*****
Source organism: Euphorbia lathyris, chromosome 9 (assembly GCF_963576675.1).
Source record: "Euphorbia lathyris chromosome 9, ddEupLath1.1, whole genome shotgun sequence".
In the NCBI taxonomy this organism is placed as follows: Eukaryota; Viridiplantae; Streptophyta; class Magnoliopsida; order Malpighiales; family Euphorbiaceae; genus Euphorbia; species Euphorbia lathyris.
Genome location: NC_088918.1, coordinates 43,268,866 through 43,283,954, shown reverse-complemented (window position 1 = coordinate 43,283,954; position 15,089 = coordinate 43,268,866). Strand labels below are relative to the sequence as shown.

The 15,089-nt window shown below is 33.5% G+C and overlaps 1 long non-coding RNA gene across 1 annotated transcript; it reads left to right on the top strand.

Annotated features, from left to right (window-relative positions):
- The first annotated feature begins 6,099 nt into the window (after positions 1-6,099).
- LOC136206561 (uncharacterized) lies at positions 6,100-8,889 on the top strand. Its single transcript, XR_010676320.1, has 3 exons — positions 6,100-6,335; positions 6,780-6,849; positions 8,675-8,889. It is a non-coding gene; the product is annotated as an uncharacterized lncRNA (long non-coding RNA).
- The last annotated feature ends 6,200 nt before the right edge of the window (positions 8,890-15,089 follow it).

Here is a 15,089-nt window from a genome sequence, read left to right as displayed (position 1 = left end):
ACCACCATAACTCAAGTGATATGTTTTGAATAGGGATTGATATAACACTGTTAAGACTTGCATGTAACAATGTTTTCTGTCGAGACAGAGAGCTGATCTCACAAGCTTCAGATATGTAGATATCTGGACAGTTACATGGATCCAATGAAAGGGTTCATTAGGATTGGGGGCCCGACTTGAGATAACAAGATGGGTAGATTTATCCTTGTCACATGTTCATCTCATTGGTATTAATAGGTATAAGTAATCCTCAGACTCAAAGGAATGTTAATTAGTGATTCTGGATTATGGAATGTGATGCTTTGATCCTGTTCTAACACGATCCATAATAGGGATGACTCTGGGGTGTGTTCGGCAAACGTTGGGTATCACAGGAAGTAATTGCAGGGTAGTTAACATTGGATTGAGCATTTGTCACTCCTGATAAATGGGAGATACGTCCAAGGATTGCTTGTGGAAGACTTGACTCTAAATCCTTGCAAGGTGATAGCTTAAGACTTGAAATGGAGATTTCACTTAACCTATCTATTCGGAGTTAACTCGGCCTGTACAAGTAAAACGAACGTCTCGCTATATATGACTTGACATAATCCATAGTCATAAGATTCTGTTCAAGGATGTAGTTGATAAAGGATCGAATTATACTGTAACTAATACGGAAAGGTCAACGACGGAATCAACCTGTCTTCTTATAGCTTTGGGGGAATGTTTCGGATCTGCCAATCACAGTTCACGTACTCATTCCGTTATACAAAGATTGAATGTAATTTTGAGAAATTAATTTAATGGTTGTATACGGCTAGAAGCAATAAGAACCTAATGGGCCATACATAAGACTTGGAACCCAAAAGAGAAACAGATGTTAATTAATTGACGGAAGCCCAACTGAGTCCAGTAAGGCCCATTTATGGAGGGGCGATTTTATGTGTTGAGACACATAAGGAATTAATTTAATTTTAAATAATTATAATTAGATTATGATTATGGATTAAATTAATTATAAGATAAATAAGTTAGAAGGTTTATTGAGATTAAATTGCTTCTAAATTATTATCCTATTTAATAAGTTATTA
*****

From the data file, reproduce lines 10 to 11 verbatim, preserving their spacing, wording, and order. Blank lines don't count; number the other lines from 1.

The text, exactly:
Here is a 15,089-nt window from a genome sequence, read left to right as displayed (position 1 = left end):
ACCACCATAACTCAAGTGATATGTTTTGAATAGGGATTGATATAACACTGTTAAGACTTGCATGTAACAATGTTTTCTGTCGAGACAGAGAGCTGATCTCACAAGCTTCAGATATGTAGATATCTGGACAGTTACATGGATCCAATGAAAGGGTTCATTAGGATTGGGGGCCCGACTTGAGATAACAAGATGGGTAGATTTATCCTTGTCACATGTTCATCTCATTGGTATTAATAGGTATAAGTAATCCTCAGACTCAAAGGAATGTTAATTAGTGATTCTGGATTATGGAATGTGATGCTTTGATCCTGTTCTAACACGATCCATAATAGGGATGACTCTGGGGTGTGTTCGGCAAACGTTGGGTATCACAGGAAGTAATTGCAGGGTAGTTAACATTGGATTGAGCATTTGTCACTCCTGATAAATGGGAGATACGTCCAAGGATTGCTTGTGGAAGACTTGACTCTAAATCCTTGCAAGGTGATAGCTTAAGACTTGAAATGGAGATTTCACTTAACCTATCTATTCGGAGTTAACTCGGCCTGTACAAGTAAAACGAACGTCTCGCTATATATGACTTGACATAATCCATAGTCATAAGATTCTGTTCAAGGATGTAGTTGATAAAGGATCGAATTATACTGTAACTAATACGGAAAGGTCAACGACGGAATCAACCTGTCTTCTTATAGCTTTGGGGGAATGTTTCGGATCTGCCAATCACAGTTCACGTACTCATTCCGTTATACAAAGATTGAATGTAATTTTGAGAAATTAATTTAATGGTTGTATACGGCTAGAAGCAATAAGAACCTAATGGGCCATACATAAGACTTGGAACCCAAAAGAGAAACAGATGTTAATTAATTGACGGAAGCCCAACTGAGTCCAGTAAGGCCCATTTATGGAGGGGCGATTTTATGTGTTGAGACACATAAGGAATTAATTTAATTTTAAATAATTATAATTAGATTATGATTATGGATTAAATTAATTATAAGATAAATAAGTTAGAAGGTTTATTGAGATTAAATTGCTTCTAAATTATTATCCTATTTAATAAGTTATTA